UPDATED WITH FULL LIST OF WINNERS: The 66th annual WGA Awards were handed out tonight in “simultaneous” ceremonies on both coasts — the WGA West is at the JW Marriott Los Angeles L.A. LIVE and the WGA East at the Edison Ballroom. Like last year, the NY crew announced its main awards well ahead of the LA ceremony. In the end, Billy Ray was the somewhat surprising winner of the Adapted Screenplay award for Sony’s Captain Phillips while Spike Jonze took the Original Screenplay honor for Warner Bros’ Her. If the time snafu sounds familiar it is; last year the LA event lagged NYC’s by almost an hour, meaning award winners were being announced first by WGAE and then trickled into the WGAW audience to ruin the suspense. Tonight, word began filtering into the JW Marriott of the main winners about 2 hours into the show. Ray and Jonze, who were in LA, came to the podium a good 40+ minutes after their awards were unveiled at the Edison and pretended to look surprised — all of the final big awards seemed to lose steam as most in the room new the winners.
On the TV side, Breaking Bad won both the Best Drama and Episodic Drama categories for the second time in three years and the third consecutive Best Drama trophy for the series’ final installment. House Of Cards picked up the first WGA Award for Netflix, taking the New Series honor. The streaming service led the network pack this year with six nominations as the guild amended its rules this year to allow eligibility for Netflix series that have been produced for initial exhibition in New Media. Veep won its first major series award with its Comedy Series win tonight over the likes of Modern Family, which was looking to take back the crown after losing last year to FX’s Louie. The fellow HBO comedy Veep launched, Girls, won the New Series award last year.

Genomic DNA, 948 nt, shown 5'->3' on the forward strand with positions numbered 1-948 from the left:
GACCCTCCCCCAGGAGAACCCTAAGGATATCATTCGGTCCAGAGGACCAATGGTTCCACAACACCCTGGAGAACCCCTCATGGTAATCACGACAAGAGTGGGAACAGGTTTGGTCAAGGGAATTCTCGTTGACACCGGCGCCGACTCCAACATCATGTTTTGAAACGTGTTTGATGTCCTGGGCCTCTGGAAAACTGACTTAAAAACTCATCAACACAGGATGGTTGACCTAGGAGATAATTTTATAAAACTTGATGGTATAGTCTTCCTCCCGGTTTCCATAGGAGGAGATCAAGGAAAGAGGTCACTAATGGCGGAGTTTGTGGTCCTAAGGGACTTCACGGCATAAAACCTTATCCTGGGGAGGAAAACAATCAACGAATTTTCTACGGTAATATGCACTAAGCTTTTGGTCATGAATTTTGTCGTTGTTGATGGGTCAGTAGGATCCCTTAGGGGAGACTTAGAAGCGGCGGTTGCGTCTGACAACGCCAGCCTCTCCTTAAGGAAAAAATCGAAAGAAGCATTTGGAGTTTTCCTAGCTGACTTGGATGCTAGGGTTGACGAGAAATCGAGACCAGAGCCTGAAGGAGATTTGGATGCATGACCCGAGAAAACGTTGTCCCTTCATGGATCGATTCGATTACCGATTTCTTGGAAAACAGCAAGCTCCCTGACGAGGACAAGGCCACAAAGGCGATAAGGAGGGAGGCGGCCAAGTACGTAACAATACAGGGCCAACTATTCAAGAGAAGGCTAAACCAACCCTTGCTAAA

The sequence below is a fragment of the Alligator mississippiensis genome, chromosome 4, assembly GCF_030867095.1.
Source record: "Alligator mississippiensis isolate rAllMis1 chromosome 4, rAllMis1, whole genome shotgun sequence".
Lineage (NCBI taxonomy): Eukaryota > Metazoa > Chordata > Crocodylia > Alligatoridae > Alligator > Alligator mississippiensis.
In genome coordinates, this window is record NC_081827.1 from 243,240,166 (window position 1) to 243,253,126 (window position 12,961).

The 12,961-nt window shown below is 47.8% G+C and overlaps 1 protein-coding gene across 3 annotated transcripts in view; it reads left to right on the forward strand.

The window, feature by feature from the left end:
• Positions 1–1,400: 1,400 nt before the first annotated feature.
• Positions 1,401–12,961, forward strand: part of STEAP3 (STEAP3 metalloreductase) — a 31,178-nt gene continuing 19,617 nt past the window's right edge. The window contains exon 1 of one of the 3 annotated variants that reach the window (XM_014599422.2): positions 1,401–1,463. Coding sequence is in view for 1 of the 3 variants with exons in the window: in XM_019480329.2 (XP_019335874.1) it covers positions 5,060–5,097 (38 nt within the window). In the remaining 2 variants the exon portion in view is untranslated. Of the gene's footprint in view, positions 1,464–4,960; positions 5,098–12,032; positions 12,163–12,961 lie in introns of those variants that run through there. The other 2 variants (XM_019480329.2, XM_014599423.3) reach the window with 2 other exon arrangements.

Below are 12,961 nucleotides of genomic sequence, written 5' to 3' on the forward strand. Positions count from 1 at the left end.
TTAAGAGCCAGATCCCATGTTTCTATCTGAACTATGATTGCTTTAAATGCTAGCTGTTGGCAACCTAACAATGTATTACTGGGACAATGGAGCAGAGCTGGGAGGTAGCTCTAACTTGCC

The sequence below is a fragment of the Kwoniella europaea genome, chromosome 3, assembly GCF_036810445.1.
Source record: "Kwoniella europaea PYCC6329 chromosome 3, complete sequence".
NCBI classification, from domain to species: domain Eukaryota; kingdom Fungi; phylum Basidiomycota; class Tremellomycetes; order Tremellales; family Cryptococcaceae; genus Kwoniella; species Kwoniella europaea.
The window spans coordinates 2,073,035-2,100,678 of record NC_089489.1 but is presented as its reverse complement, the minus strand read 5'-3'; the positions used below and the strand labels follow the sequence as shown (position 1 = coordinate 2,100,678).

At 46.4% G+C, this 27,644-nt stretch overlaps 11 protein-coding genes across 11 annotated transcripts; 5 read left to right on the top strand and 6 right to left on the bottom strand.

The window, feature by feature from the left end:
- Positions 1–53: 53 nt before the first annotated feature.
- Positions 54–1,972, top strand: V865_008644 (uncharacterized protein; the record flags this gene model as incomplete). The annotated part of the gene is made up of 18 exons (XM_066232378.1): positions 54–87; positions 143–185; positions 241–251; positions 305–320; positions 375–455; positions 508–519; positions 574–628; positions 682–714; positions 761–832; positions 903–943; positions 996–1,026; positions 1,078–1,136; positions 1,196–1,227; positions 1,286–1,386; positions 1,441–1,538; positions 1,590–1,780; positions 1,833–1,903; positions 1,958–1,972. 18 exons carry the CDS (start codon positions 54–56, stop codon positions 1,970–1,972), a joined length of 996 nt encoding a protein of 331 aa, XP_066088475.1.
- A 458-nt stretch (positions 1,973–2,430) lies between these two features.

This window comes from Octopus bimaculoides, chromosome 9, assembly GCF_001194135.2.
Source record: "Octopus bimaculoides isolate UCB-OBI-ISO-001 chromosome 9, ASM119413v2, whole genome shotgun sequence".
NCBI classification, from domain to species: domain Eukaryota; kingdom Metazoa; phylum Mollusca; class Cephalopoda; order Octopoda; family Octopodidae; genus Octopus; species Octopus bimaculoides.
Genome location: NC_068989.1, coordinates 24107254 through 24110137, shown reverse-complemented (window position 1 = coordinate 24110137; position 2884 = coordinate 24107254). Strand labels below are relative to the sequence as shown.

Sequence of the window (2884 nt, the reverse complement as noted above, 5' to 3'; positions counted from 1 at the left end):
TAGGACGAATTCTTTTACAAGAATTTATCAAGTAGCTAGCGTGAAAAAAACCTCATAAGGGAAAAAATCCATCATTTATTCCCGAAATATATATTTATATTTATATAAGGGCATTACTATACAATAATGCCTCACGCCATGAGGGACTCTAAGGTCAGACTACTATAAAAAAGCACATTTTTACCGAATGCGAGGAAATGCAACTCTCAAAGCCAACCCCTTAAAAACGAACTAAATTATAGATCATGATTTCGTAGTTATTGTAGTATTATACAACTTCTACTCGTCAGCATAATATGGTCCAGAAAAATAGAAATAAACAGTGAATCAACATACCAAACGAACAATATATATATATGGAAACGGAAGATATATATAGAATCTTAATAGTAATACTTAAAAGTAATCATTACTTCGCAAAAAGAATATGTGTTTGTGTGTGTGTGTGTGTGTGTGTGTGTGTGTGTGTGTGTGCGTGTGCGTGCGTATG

“Every writer deserves the kind of luck I’ve had. I owe quite a debt to Captain Richard Phillips,” said Ray, who was also nominated for an Oscar. “Capt. Phillps wrote this story, I just wrote it down.” The feature film competition this year was almost as interesting for what’s not in the running vs. what is. The most notable absences were Oscar Adapted Screenplay favorite John Ridley for 12 Years A Slave and fellow nominees Steve Coogan and Jeff Pope for Philomena — the guild only includes screenplays that were produced under its signatory agreements. Ray’s win probably vaults him into the conversation with 12 Years.
Said Jonze, also an Oscar nominee: “This is a high honor coming from the Writers Guild. … It’s a high honor coming from writers. In a way this is like an award for pain. A specfic pain that writers know. The highs and lows of sitting there by yourself. I thank you guys for that.”
Related: 2014 WGA Award Nominations